It’s no secret that lobbyists for America’s largest sweets companies have been on a mission to unilaterally eliminate the U.S. sugar policy of moderate tariffs and import quotas on foreign producers that “cheat” and distort the market with government subsidies.
But in their relentless PR campaigns and lobbying efforts, Big Candy asserts three big arguments that turn out to simply be big falsehoods.
Whopper #1: U.S. sugar is much more expensive than foreign sugar
For a while there, this was arguable. Until last year there was, indeed, a global glut of sugar which drove down prices even further than the already artificially-low prices thanks to government interference and subsidies. However…
The glut is gone. Global prices have risen. And in fact, once you factor in the cost of shipping, the cost of U.S. sugar – which remained comparatively stable during the global glut – is around the same price, if not lower, than many of its subsidized competitors.
Whopper #2: Higher U.S. sugar prices cost consumers
In 2014, Mexico’s sugar industry was found guilty of flooding the U.S. market with cheap, government subsidized sugar – a violation of U.S. trade law. Does anyone remember drastic reductions in the cost of buying a candy bar or lollipop during that time? Of course not. ‘Cause it never happened.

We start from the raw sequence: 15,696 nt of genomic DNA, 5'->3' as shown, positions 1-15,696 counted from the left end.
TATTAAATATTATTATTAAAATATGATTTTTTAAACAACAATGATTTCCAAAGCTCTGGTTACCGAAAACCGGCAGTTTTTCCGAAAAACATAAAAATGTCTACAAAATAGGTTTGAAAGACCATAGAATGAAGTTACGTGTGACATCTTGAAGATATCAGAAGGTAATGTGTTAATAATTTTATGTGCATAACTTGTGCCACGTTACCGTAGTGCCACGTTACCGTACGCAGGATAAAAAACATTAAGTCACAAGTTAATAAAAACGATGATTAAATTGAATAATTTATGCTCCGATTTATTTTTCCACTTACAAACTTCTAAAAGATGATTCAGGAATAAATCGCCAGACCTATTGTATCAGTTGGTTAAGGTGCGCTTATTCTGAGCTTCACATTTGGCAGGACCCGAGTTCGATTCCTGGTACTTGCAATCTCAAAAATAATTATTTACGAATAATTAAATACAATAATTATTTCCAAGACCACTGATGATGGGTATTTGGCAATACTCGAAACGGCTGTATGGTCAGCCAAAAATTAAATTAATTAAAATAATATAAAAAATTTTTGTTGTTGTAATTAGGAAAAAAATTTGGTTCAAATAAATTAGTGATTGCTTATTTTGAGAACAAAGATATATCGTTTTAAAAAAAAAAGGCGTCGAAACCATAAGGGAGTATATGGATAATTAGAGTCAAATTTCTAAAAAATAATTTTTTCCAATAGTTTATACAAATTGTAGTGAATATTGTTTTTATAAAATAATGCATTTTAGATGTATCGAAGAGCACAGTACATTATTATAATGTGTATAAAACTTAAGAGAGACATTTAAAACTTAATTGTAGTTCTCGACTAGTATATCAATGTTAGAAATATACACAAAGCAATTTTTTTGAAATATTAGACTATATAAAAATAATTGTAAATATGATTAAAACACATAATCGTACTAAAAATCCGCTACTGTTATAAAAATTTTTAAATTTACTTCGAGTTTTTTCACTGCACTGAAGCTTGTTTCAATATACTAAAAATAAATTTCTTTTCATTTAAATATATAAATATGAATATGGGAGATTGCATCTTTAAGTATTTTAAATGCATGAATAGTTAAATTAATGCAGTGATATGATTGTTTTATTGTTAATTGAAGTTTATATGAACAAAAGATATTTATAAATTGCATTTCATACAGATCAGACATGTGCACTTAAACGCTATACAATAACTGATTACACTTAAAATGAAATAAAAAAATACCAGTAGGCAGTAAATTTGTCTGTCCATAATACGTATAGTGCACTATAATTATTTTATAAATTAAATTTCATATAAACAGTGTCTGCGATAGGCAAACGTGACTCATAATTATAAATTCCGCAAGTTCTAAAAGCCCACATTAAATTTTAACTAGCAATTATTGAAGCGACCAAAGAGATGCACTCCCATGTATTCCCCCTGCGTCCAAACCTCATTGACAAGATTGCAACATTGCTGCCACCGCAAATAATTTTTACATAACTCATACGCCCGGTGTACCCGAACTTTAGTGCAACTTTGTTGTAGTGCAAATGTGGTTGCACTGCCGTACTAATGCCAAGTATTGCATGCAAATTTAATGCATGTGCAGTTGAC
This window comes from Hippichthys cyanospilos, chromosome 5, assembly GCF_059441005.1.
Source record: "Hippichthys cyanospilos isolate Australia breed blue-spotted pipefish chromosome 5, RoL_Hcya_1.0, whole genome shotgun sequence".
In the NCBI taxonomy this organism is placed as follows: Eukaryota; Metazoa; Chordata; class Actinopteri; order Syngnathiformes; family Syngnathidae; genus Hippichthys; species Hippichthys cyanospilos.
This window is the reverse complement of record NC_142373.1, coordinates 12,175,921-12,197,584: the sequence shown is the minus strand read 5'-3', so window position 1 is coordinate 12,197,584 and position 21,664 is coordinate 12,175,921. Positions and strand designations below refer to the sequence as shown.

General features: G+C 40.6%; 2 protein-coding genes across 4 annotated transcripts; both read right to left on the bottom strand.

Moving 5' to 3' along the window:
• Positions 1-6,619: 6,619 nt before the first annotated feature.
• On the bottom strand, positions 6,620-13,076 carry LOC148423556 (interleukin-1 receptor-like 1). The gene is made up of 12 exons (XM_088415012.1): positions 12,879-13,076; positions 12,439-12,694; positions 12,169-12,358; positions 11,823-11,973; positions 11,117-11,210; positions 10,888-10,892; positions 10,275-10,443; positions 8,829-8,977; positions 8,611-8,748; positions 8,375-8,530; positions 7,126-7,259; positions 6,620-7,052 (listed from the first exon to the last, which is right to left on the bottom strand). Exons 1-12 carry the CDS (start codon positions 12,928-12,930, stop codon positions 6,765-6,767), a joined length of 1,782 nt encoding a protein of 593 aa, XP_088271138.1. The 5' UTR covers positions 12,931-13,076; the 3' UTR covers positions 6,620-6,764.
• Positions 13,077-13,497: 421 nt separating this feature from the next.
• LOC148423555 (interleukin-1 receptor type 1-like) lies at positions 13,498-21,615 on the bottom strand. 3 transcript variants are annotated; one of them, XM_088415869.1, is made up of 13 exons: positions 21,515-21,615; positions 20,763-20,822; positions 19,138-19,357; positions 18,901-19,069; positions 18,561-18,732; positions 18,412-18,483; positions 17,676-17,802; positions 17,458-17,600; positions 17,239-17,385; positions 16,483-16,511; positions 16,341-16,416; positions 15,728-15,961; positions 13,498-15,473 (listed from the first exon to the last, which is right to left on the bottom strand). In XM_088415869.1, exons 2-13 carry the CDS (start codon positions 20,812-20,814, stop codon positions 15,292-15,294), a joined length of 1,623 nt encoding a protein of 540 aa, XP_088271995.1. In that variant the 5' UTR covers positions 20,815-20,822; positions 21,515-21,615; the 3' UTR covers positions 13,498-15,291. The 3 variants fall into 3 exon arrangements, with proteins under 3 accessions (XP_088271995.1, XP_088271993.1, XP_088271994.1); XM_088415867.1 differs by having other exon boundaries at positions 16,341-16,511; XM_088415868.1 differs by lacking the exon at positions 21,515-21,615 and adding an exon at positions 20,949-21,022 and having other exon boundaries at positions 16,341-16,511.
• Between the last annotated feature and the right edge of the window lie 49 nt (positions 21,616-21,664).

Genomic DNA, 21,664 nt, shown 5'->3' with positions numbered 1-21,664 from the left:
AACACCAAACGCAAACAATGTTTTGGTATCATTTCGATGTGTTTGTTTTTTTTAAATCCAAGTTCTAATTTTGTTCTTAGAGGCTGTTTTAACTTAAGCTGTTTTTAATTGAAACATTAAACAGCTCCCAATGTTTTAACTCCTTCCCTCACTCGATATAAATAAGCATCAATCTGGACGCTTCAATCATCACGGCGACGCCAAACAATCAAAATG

The truth is the cost of a pound of American grown-and-produced sugar today is almost identical to the cost of American grown-and-produced sugar from back during the Reagan presidency. Yet the cost of sweets has skyrocketed during the same period of time. Clearly there are factors other than the cost of sugar eating away at Americans’ wallets.
Whopper #3: U.S. sugar policy is driving manufacturing jobs overseas
Despite silly arguments to the contrary, we know it’s not the cost of U.S. sugar that’s responsible for candy manufacturers moving out of the country. It’s factors such as the cost of labor, taxation and regulation.
But thanks to President Trump’s threats to impose tariffs on companies that move their manufacturing operations out of the U.S., many are now staying put. And in fact, German-based Haribo announced last week it intends to open a new manufacturing operation in Wisconsin for its globally popular gummy bears.
The truth is, all the whoppers to the contrary, U.S. sugar policy may well be the gold standard for international trade in a wide variety of industries during the Trump administration. It doesn’t cost taxpayers a dime. And it works. It’d be foolish for Congress to “fix” it.